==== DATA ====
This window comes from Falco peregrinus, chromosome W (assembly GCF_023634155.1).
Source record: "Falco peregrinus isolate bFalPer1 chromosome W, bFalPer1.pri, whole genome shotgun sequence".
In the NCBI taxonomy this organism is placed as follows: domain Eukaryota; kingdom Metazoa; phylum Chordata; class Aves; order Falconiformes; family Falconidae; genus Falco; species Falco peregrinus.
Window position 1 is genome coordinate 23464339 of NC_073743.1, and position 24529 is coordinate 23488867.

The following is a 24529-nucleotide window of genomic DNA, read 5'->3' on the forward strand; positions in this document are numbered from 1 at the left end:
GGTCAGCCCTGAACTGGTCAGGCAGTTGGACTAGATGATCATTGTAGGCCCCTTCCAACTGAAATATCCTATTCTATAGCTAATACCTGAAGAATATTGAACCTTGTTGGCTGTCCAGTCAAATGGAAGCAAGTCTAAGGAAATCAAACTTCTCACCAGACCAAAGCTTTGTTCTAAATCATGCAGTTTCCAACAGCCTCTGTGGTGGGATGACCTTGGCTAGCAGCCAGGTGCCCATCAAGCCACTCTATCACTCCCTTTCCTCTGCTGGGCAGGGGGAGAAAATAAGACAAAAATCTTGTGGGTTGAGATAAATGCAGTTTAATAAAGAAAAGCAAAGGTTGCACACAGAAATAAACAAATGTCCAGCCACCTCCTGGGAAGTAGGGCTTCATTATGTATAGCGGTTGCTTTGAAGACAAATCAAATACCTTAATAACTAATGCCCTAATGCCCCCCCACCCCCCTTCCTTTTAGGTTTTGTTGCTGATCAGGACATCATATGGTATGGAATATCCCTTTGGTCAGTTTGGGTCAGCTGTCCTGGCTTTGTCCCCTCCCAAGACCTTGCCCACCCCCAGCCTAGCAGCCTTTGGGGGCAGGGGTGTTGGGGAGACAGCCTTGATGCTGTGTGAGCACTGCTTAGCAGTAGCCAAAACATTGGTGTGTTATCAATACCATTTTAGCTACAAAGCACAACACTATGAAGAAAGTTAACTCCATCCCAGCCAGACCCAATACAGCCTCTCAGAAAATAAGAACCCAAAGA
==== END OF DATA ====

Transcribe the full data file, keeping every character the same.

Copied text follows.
This window comes from Falco peregrinus, chromosome W (assembly GCF_023634155.1).
Source record: "Falco peregrinus isolate bFalPer1 chromosome W, bFalPer1.pri, whole genome shotgun sequence".
In the NCBI taxonomy this organism is placed as follows: domain Eukaryota; kingdom Metazoa; phylum Chordata; class Aves; order Falconiformes; family Falconidae; genus Falco; species Falco peregrinus.
Window position 1 is genome coordinate 23464339 of NC_073743.1, and position 24529 is coordinate 23488867.

The following is a 24529-nucleotide window of genomic DNA, read 5'->3' on the forward strand; positions in this document are numbered from 1 at the left end:
GGTCAGCCCTGAACTGGTCAGGCAGTTGGACTAGATGATCATTGTAGGCCCCTTCCAACTGAAATATCCTATTCTATAGCTAATACCTGAAGAATATTGAACCTTGTTGGCTGTCCAGTCAAATGGAAGCAAGTCTAAGGAAATCAAACTTCTCACCAGACCAAAGCTTTGTTCTAAATCATGCAGTTTCCAACAGCCTCTGTGGTGGGATGACCTTGGCTAGCAGCCAGGTGCCCATCAAGCCACTCTATCACTCCCTTTCCTCTGCTGGGCAGGGGGAGAAAATAAGACAAAAATCTTGTGGGTTGAGATAAATGCAGTTTAATAAAGAAAAGCAAAGGTTGCACACAGAAATAAACAAATGTCCAGCCACCTCCTGGGAAGTAGGGCTTCATTATGTATAGCGGTTGCTTTGAAGACAAATCAAATACCTTAATAACTAATGCCCTAATGCCCCCCCACCCCCCTTCCTTTTAGGTTTTGTTGCTGATCAGGACATCATATGGTATGGAATATCCCTTTGGTCAGTTTGGGTCAGCTGTCCTGGCTTTGTCCCCTCCCAAGACCTTGCCCACCCCCAGCCTAGCAGCCTTTGGGGGCAGGGGTGTTGGGGAGACAGCCTTGATGCTGTGTGAGCACTGCTTAGCAGTAGCCAAAACATTGGTGTGTTATCAATACCATTTTAGCTACAAAGCACAACACTATGAAGAAAGTTAACTCCATCCCAGCCAGACCCAATACAGCCTCTCAGAAAATAAGAACCCAAAGA